No More Education. Please.

Graduate school can destroy lives. That's the takeaway from "The Ph.D. Problem" in Harvard Magazine, though the publication is too polite to say so directly. But there you have it. Maxim magazine put it similarly in a story by Tom Conlon called "No More Education" with the teaser: "There's a time and a place for everything, and that's college. But once those four years are up it's time for you to get a life." And further:

You know who you are. You're the twenty-and thirty-somethings who refuse to grow up and get a job. You're the research assistants, TAs, philosophy master's candidates, and other lifelong academics who hide behind syllabi and term papers, hoping real life won't notice you....We're calling your bullsh*t. You're officially on notice.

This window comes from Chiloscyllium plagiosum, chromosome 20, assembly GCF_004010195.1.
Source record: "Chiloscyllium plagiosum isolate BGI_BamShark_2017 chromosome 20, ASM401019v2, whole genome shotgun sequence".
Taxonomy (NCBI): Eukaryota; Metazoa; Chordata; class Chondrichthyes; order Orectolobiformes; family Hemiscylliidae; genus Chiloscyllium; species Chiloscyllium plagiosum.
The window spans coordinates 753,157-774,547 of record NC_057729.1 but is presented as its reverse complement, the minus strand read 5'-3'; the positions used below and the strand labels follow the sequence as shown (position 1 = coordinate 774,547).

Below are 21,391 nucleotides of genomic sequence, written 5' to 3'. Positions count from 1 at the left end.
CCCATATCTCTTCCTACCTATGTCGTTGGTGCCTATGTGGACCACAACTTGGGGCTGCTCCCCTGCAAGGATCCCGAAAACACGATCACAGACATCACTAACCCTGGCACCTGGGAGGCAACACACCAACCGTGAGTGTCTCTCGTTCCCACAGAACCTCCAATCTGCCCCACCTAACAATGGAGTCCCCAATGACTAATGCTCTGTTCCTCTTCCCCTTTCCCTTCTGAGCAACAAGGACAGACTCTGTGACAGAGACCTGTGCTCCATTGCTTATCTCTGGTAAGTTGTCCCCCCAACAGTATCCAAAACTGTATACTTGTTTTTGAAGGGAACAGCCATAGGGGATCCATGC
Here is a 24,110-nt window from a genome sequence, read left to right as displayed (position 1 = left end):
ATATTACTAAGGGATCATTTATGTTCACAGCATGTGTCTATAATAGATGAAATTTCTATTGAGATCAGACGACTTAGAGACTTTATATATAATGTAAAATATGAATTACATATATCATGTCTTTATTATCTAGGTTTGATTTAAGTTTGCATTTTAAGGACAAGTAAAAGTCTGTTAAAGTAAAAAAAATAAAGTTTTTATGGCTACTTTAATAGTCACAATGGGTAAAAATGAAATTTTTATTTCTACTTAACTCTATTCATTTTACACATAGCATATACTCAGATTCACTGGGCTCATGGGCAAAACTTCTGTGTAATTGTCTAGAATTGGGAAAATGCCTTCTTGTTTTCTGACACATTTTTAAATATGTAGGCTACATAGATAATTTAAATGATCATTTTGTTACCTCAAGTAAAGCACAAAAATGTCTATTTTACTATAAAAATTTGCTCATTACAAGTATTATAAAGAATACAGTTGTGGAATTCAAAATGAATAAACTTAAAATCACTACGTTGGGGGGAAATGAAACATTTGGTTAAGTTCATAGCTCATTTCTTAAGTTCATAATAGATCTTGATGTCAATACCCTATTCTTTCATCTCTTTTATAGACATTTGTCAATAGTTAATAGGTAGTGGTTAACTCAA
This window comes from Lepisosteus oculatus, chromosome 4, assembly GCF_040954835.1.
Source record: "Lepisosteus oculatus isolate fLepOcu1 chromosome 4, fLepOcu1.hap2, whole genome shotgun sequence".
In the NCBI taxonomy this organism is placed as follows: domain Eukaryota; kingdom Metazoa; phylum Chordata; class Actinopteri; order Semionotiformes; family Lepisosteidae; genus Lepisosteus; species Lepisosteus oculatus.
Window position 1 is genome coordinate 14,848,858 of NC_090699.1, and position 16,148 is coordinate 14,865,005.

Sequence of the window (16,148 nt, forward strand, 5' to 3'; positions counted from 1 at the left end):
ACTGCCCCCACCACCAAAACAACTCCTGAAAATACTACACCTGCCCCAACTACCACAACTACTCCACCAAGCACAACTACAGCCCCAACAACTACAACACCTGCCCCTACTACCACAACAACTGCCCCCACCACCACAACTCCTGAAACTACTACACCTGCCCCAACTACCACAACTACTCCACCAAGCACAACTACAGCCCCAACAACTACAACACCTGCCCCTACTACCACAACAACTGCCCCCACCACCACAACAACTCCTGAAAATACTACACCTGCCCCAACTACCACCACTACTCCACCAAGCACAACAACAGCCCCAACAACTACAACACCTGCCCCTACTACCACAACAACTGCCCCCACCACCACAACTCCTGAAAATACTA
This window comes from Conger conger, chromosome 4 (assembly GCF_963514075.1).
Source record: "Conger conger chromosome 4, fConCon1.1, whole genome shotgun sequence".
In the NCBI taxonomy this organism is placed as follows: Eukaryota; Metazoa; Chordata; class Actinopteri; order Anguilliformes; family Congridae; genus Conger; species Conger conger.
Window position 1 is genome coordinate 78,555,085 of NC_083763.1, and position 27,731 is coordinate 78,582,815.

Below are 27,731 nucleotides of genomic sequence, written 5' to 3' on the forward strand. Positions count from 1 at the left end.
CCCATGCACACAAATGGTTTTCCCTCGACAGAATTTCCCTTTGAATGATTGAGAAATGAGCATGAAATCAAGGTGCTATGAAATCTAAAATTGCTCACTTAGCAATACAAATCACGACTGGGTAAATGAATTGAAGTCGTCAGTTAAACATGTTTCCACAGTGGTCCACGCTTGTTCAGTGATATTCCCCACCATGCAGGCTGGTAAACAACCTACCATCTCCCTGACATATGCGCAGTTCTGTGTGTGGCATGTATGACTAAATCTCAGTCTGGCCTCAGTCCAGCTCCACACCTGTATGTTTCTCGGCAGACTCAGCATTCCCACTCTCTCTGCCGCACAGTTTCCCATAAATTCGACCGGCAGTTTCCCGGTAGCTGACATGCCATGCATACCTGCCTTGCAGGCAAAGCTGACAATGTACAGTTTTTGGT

Of course, the political and social response to such waste is yet more money for universities and programs in all walks of life, from the mania for "saving" brick-and-mortar libraries in the Amazon and Google Books age, to the new House-passed "Cybersecurity Enhancement Act" that funnels millions to research centers and the creation of Ph.D.'s, which may have little to do with specific computer security training actually needed. No one will point out how off the rails the whole thing is, we have to pretend together.
Anyway, these articles and the runaway university-state reminds me of a point made by a social critic 150 years ago: “There are two universities in England, four in France, ten in Prussia, and thirty-seven in Ohio.”